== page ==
It is one of the world's most visited attractions, drawing in millions who want to experience the "most magical place on Earth." But for some Lander University students, the Disney World experience is more than a fairytale vacation - it's an educational adventure.
Each year, a handful of Lander students head to Orlando, Fla., to take part in the Walt Disney World College Program, a unique pairing of academics and real-world experience in leadership, diversity, and personal and professional development, according to the program guide.
"The program offers students an opportunity to mature and gain valuable experience in the workforce," said Lander director of Career Services Jennifer P. Turman, who serves as an adviser to program enrollees.
The Disney college program, open to students from all majors, has trained thousands of people from nations across the globe. About five Lander students are accepted each year, and the program acts as a noncredit co-op class that allows the students to keep a full-time status while away from the university, Turman said. For five to seven months, participants live in company-sponsored housing near the world-famous complex, and they receive Disney training in a variety of areas, including company history, guest services, problem solving, communication, teamwork, personal responsibility and self-confidence.
Participants then hone those skills in Disney's 47-square-mile "learning laboratory," complete with theme parks, water parks and a dining, entertainment and retail complex. The students work in entry-level, front-line positions such as operations, food and beverage service, merchandise, recreation, hospitality and entertainment, according to the guide.
"It really was a magical experience," said Lander senior mass communication major Miranda Asson of Greer, who participated in the Disney college program in 2006. "Even though you're working, you still get pulled in by the atmosphere at Disney. You feel like a kid again and that anything is possible."
Like all Disney participants, Asson had to apply, audition and be interviewed before she was accepted into the program. With a background that includes school theatre, music and journalism, she knew which program division she wanted to take on - entertainment.
For about nine hours each day, Asson worked in theme parks and restaurants, enhancing guests' experiences with Disney's beloved cast of characters, including Chip and Dale, the mice from Cinderella, Timon from The Lion King, and Terk from Tarzan. To be effective as a character performer, Asson said she had to learn to maneuver through the crowds and interact with guests using only body language.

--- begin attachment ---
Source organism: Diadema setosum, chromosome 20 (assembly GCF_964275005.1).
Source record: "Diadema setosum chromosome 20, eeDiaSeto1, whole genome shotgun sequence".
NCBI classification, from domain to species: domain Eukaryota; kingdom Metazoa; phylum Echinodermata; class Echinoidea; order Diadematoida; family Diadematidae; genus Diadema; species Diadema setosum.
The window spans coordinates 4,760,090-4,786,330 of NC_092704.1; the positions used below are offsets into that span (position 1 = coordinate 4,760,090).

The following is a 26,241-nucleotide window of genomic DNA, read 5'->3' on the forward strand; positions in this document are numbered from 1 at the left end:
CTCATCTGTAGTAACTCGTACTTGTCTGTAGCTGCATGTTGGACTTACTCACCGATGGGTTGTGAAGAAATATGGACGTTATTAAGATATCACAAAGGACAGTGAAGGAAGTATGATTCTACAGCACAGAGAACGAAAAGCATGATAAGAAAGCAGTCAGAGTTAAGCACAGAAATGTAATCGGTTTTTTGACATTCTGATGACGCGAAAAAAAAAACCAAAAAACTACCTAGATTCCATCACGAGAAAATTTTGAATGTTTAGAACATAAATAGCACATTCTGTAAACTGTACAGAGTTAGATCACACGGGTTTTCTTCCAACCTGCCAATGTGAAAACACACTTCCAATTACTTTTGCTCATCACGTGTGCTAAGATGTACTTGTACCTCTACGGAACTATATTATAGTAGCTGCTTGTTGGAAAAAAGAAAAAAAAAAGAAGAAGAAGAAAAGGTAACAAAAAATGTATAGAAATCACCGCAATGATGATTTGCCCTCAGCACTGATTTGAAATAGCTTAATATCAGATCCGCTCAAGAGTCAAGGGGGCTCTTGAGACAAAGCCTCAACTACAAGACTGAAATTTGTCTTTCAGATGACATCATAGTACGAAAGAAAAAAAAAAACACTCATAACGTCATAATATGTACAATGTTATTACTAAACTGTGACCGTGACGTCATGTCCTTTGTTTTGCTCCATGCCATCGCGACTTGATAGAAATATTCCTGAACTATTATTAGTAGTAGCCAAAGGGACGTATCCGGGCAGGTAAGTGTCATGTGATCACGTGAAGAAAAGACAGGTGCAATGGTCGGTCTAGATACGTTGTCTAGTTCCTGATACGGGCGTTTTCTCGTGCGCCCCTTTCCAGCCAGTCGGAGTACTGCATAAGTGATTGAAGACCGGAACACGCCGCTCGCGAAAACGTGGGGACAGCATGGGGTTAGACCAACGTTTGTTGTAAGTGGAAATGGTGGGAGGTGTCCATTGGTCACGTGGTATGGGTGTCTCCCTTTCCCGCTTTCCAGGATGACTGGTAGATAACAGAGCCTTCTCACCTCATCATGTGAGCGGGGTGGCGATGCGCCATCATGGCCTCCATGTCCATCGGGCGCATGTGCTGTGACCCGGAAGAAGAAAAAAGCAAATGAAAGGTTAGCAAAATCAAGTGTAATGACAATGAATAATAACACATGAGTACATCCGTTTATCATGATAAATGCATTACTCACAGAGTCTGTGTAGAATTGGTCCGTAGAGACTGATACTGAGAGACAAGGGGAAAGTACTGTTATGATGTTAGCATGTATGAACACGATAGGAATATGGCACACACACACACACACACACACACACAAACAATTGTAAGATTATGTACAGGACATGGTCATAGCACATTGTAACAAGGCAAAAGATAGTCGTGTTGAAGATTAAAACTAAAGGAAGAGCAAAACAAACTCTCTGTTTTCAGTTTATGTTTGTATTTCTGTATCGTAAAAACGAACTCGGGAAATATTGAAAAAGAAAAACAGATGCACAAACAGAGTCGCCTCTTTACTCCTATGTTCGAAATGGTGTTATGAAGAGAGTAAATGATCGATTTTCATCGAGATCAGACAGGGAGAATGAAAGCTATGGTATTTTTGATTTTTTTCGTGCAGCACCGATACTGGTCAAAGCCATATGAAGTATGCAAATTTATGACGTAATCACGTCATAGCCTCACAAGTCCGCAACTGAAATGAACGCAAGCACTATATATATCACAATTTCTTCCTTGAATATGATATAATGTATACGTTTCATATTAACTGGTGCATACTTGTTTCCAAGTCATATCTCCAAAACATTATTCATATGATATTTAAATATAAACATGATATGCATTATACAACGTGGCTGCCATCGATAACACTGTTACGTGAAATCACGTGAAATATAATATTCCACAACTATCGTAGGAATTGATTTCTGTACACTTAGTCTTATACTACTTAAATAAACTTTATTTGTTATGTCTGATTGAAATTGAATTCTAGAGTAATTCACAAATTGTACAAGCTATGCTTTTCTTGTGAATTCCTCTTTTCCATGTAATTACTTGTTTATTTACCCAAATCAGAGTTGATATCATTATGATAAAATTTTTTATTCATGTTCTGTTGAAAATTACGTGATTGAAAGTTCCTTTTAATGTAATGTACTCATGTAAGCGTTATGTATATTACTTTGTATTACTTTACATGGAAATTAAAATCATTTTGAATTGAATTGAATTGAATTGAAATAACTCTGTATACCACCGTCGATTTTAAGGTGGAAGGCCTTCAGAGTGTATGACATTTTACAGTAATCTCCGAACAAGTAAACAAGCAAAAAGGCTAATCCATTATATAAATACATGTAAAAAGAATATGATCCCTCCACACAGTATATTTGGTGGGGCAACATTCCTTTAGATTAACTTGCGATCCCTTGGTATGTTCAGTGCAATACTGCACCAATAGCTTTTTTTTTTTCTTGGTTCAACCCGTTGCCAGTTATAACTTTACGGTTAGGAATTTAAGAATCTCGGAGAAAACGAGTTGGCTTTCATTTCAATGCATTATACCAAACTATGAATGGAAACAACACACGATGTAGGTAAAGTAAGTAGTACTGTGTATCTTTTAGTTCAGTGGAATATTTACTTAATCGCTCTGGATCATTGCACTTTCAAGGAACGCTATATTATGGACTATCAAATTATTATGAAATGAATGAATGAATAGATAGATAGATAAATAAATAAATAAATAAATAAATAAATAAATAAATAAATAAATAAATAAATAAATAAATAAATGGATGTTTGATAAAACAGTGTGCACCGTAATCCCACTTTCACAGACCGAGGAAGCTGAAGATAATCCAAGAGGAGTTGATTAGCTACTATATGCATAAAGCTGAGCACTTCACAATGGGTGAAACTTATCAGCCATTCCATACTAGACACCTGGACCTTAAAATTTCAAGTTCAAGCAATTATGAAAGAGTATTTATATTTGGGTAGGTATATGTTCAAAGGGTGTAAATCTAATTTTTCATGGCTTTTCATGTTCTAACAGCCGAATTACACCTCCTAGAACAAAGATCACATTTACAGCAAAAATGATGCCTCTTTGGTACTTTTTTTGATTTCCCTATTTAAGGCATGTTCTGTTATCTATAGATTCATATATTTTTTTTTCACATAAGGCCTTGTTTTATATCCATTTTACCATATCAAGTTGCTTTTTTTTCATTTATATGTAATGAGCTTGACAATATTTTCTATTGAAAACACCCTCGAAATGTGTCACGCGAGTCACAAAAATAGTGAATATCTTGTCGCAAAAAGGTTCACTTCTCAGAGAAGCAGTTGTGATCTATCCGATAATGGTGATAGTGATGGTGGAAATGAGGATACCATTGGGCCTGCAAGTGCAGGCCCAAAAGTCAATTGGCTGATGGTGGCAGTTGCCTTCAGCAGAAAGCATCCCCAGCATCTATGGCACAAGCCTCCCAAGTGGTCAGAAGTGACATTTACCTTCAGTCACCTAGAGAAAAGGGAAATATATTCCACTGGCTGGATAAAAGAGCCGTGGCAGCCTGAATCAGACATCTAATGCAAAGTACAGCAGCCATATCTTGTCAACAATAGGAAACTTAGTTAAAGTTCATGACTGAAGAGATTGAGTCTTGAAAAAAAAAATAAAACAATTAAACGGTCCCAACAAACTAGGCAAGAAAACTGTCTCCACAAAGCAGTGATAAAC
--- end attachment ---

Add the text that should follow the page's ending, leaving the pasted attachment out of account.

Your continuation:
In addition to their Disney training and internships, participants can enroll in the program's collegiate academic courses, which are recommended for credit by the American Council on Education. Asson studied marketing and communications, which she was able to transfer for co-op and elective credit at Lander.
Lander's Turman said one of the most valuable aspects of the program is the diversity its participants experience in the parks and in the classrooms. "These students are exposed to a wide variety of nationalities, languages, cultures and backgrounds - from both the people who visit the Disney parks and from the other students who take part in the college program," she said. "This exposure gives them the characteristics needed to become successful in a global and diverse economy."
Graduates of the college program are eligible to apply for advanced internships with Disney, which provide opportunities for students to work in jobs more closely related to their college majors, according to the company. The program is also open to college graduates, and Lander alumnus Lonnie Nesbitt of Columbia packed his bags for Disney World after earning a mass communication degree from Lander in 2007.
He became curious about the Disney program when several of his college friends participated. He'll complete his internship in January of 2009, after spending a year learning about everything from merchandising to attractions.
"My experience has been wonderful, and I've built relationships with great people," said Nesbitt, who was a member of Lander's University Program Council and the Omega Psi Phi fraternity while at the university. "For me, the best part has been the opportunity for personal growth."
Nesbitt said he plans to turn his program experience into an actual career in events and entertainment with Disney. "I'm already applying the skills I've learned here to my daily life," he said. "Disney teaches you how to enjoy what you are doing and to make the best out of where you are."
Asson hopes her Disney experience will be just the magic she needs to begin a career in the entertainment industry following her graduation from Lander. Until then, she is serving as the Disney college program representative for the Lander campus, helping to recruit more students into the program that has, for Asson, been a fairytale come true.
"I learned a lot and I made great friends," she said. "I am so glad that I took part in the most magical internship ever."